Whereas having predominantly Culture 1.0 types of cultural engagement will result in elitism and exclusivity. Culture 2.0 creates a highly neo-liberal, worker-exploitative model. But Culture 3.0 has the promise of providing the balance and Sacco suggests the new power centres of this type of cultural engagement are emerging in Asia, and is characterised by mass production, unlimited reproducibility, large audiences, and significant turnover and profits. So in this presentation, using the lenses of Culture 1.0 to 3.0, I will explore solutions for shaping our creative sectors and industries in our creative cities towards becoming more sustainable, more fair and more diverse. (Boehm, 2022)
ACE (2019). Equality, Diversity and the Creative Case. A data report. ACE 2018 – 2019. [Online]. Manchester.
ACE (2021). Let’s Create: Our strategy 2020-2030 | Arts Council England. [Online]. Manchester, UK..
BEIS (2018). UK Creative Industries Sector Deal.
Boehm, C. (2016). Academia in Culture 3.0: a Crime story of Death and Rebirth (but also of Curation, Innovation and Sector Mash-ups). REPERTÓRIO: Teatro & Dança. 19 (27). p.pp. 37–48.
Boehm, C. (2022). Arts and Academia. Emerald Publishing. To be published in 2022.
Boehm, C. (2017). The end of a Golden Era of British Music? Exploration of educational gaps in the current UK creative industry strategy. In: R. Hepworth-Sawyer, J. Hodgson, J. Paterson, & R. Toulson (eds.). Innovation In Music: performance, production, technology and business. Taylor & Francis/Routledge.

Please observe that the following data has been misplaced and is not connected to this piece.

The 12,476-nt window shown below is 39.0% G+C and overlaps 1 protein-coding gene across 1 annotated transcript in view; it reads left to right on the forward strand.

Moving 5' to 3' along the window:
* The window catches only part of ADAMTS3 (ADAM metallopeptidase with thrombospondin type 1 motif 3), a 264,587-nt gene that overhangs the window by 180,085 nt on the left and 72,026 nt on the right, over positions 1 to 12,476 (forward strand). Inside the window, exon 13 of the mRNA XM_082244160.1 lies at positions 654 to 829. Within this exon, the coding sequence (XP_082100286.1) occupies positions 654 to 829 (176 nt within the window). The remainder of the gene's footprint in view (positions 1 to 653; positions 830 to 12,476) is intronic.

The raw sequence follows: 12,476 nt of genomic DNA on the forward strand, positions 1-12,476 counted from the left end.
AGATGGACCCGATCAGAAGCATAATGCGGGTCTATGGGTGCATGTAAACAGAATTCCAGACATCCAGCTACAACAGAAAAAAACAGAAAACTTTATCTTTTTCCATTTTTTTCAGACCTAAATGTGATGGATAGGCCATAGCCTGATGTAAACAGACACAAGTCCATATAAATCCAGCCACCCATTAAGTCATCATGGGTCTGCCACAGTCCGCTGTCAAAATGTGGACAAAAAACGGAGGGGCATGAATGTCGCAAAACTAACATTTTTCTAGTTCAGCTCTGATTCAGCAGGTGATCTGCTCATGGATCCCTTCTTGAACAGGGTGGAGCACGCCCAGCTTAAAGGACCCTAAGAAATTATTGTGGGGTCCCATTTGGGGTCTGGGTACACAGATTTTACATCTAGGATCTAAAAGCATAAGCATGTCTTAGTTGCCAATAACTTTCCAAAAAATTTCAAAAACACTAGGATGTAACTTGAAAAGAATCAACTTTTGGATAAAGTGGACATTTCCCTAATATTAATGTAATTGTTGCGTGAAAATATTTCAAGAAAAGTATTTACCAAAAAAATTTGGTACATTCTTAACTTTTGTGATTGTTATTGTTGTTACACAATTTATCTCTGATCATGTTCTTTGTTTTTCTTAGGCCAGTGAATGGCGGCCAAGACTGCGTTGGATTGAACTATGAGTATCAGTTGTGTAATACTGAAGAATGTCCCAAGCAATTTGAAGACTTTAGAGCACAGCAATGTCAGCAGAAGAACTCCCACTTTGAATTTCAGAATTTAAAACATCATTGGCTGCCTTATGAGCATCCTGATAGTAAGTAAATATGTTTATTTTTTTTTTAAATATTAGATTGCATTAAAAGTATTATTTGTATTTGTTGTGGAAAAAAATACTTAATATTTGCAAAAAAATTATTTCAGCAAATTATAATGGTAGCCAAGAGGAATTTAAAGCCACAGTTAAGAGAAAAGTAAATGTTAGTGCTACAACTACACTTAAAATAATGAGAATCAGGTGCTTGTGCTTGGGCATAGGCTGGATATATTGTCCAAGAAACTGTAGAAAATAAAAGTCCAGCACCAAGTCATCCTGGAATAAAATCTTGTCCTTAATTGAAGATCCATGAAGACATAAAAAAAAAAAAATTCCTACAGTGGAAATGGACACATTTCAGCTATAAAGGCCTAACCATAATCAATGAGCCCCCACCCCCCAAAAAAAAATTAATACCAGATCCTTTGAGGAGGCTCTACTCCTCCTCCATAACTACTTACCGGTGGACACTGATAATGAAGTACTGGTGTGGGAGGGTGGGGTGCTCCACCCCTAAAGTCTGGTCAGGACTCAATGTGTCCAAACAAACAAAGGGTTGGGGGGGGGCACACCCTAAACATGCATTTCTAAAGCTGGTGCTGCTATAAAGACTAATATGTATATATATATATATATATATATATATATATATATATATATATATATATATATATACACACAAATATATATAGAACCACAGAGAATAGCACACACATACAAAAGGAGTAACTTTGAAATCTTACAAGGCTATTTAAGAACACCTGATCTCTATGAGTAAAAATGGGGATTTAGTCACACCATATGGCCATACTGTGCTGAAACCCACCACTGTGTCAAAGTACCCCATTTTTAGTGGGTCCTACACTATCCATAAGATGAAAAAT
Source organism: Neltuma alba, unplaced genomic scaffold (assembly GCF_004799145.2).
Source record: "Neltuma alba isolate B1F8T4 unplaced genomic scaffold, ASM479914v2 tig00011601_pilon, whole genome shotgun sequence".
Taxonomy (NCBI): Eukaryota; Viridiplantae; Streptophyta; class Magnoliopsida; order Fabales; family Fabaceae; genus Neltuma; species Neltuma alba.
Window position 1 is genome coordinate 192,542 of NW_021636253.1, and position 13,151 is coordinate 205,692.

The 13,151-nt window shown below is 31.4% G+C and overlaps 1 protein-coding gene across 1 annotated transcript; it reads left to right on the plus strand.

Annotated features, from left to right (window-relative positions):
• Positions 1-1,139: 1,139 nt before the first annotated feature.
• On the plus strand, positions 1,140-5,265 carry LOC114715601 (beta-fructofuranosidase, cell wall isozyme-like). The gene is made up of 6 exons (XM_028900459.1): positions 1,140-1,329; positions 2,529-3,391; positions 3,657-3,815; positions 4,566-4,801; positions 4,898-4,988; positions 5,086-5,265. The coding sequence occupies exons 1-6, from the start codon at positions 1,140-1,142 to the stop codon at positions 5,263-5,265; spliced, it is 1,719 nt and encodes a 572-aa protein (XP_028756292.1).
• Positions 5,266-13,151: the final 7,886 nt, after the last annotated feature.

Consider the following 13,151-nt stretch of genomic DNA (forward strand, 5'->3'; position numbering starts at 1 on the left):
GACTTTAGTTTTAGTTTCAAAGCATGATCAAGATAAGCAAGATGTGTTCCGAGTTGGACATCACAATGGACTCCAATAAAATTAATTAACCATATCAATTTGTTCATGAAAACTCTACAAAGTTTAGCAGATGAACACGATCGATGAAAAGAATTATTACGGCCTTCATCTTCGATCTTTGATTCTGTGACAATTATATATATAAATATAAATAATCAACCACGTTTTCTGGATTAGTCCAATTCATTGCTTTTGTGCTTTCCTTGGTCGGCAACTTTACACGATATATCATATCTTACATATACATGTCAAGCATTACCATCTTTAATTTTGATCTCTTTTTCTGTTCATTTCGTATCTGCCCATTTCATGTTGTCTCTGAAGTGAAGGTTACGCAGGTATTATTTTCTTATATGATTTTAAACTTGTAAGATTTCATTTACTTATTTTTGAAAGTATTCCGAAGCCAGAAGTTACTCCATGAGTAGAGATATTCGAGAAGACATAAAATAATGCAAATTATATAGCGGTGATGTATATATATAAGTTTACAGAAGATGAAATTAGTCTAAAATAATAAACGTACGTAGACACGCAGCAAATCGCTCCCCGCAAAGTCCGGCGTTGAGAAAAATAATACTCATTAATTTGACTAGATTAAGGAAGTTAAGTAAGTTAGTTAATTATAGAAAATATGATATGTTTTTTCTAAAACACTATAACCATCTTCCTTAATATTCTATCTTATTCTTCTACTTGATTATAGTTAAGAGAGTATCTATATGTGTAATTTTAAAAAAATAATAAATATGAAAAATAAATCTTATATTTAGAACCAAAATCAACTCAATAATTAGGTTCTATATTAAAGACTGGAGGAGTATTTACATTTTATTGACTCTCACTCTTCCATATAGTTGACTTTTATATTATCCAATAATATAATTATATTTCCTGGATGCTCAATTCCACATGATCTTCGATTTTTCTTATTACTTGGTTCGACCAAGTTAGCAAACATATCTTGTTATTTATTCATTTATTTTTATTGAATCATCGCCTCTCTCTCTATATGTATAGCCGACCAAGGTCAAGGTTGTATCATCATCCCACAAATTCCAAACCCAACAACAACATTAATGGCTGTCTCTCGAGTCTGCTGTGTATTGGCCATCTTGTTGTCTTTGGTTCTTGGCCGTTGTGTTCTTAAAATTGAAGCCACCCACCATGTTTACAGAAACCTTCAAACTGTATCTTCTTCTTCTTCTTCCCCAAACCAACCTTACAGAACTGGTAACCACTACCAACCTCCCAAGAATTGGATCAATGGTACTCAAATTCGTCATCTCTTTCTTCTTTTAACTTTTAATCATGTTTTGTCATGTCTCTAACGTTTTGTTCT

Cunningham, S. (2014). ‘Hidden Innovation: Industry, Policy and the Creative Sector.’ Lanham MD: Lexington Books.
Flew, T. (2011). The Creative Industries: Culture and Policy. 1st edition. SAGE Publications Ltd.
Sacco, P.L. (2011). Web Page. Culture 3.0: A new perspective for the EU 2014 -2020 structural funding programming.
Sacco, P.L. (2013). Culture 3.0: The impact of culture on social and economic development, & how to measure it. Prepared for Scientific support for growth and jobs: Cultural and creative industries Conference. p.p. 21.
In this session, we consider existing strategies for cultural production that masquerade as avantgarde, while potentially in fact perpetuating an ideological status-quo. The role of the auteur is implicated in these strategies and examined in both presentations. The question is asked: what sort of art is really needed for our future societies?
In this session: Wednesday 2 March 2022, Room T101
Dr. Andrew Stubbs: Talent Managers and their Indie-Auteur Clients: Understanding the Conematization of Television
Becky Nunes: 15 Minutes of Fame. Andy Warhol, Facebooks and the Work of Luke Willlis Thomspn